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A very odd problem with my motherboard

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March 7, 2001 7:41:39 PM

I've got a Celeron 466 overclocked to 546 (78 MHz FSB) and i440BX-based MSI MS-6163 Pro which still provide me with a solid performance in my field of work(3D CAD).As I live in a warm city (Tehran) and as I wanted to max out my CPU I got a front case fan and it helped a lot(It did NOT support RPM readings though).
A couple nights ago,my PC suddenly shut itself down while I was surfing the net(It had actually hard-rebooted;my HDD and CD-ROM both powered up,but not even a single LED lit up on my keyboard and my monitor remained in stand-by mode.The helpful MSI D-LEDs on the mainboard all remained red: SOMETHING WAS VERY WRONG!I frequently monitor the heat produced by the CPU AND the Motherboard and my last read was 35c and 39c each.I've had 45c/49c at summer and it's worked perfectly...However I checked all the things I thought might have caused this and saw that the case fan didn't work.EVERY OTHER THING WORKED LIKE BEFORE.
Now,this goddamn problem remained even while I downclocked my CPU/FSB to the default 466/66.I conducted some experiments (stressing the system with some programs,like SETI,3D Studio MAX,and discovered that WHENEVER THE MOTHERBOARD GOES BEYOND 39c(AT THE VERY MOMENT IT REACHES 40 centigrade) either Windows starts displaying successive BSODs or the system simply hangs(or restarts and hangs there).This is getting worse because sometimes after powering down the PC and turning it on with the ON/OFF switch the problem remains(maybe still over 40 centigrade!?).What is happening?My CPU works(as I can see) flawlessly and its hottest temp has never exceeded 36c in its overclocked state(546 MHz).So is this going to be the motherboard (or the Slotket)?.Then why it's happened so abruptly?Did the f***ing case fan blow something on my mainboard when it went the way of the Dodo?Can anyone help
me please? I'm really screwed up...Please answer my two questions if you can,I'd appreciate it very much:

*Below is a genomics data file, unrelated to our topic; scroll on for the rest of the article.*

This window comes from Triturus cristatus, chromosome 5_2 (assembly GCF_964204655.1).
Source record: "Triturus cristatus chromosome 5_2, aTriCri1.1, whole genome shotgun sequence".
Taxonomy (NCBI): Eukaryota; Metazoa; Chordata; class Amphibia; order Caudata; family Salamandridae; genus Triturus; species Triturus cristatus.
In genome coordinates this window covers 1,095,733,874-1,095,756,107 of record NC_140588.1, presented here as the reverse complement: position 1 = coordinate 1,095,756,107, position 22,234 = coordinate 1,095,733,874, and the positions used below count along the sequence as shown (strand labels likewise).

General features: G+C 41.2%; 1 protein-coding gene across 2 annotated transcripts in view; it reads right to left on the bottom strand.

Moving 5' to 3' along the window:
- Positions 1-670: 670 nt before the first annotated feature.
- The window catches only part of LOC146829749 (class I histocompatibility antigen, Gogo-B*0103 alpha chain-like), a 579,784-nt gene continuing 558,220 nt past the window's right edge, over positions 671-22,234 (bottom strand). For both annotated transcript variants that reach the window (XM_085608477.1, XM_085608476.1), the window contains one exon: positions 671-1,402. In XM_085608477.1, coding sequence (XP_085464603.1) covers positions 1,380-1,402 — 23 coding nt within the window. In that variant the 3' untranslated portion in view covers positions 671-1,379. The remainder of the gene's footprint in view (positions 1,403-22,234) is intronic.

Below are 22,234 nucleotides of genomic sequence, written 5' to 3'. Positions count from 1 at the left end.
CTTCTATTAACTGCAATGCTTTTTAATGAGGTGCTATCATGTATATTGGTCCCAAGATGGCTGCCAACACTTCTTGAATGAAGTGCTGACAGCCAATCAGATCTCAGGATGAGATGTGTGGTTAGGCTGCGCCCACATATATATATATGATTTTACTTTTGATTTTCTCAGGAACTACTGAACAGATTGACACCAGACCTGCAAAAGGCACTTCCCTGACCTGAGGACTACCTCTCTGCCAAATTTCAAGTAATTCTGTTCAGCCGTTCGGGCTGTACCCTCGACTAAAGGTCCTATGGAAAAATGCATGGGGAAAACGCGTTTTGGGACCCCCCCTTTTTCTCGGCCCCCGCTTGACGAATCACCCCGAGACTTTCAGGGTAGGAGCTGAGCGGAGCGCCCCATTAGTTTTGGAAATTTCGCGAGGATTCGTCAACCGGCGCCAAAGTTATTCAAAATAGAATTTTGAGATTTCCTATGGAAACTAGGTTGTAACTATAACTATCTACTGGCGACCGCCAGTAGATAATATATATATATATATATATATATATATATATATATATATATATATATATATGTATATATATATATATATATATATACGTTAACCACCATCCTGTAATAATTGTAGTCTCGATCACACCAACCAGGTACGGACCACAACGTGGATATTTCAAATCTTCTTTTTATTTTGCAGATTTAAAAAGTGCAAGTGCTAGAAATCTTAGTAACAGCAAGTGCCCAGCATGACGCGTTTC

a)Why did this happen?
b)How can I remedy it?I don't have the money to buy a new Mainboard and I want to keep all I have for a bigger upgrade to a Duron.

And please don't tell me these things because I've double-checked them:
1.No voltage tweaks.Always at default 2.00 v.
2.No warnings/shutdowns on overheat enabled in BIOS or in any program.And mind you they were working perfectly before all this...
3.No Virus!Norton AntiVirus with every latest update available installed.
4.40 centigrade is NOT a high temp for a chipset.
5.It isn't the result of overclocking:If it was,why it waited a whole season after I hit 546 MHz and it ran rock stable with NO overheating?Why is it happening at the most conservative settings and at default speed?
Again thanks in advance for your replies...
Anonymous
a b V Motherboard
March 7, 2001 10:29:51 PM

You missed one ... Just for the heck of it why don't you do some voltage checks on your power supply. Won't cost anything and worth a Look.. ,o_o,
March 8, 2001 9:28:22 AM

How do you measure the voltages on the power supply Shooter_1?
My MSI PC Alert III reports several voltage readings and I must say they are totally normal(compared to what I had seen before).These are the numbers when I reach 35c/39c:

Vcore 2.02v
Voltage(?) 1.49v
+5v 5.00v
3.3v 3.39v(it seems too high but it has always been this way.It may be higher than what it should be but it has never caused any problem)
+12v 12.10v
-12v -12.10v
5v standby 5.00v
Battery 3.06v

All are in the normal safe range I must say.I checked these when I was using the SETI@Home to stress the system and they remained more or less consistent(Vcore changed between 1.98 and 2.02 and 3.3v changed between 3.6 and 3.9 - just like every time I checked it before this).
Is this what you had in mind?If not,please suggest the correct way!The problem still remains...
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March 8, 2001 10:10:55 AM

My Power supply is a generic 300-watt one.For the Amp I can't read it easily becuase the specifications are on the top side and I should dismount the unit which I will as soon as I get time.
And actually I don't understand all this big deal about the power supply as the source of the problem.What do you think the power supply has done or is it damaged etc.?I myself think it's the motherboard itself and that's the reason I posted here...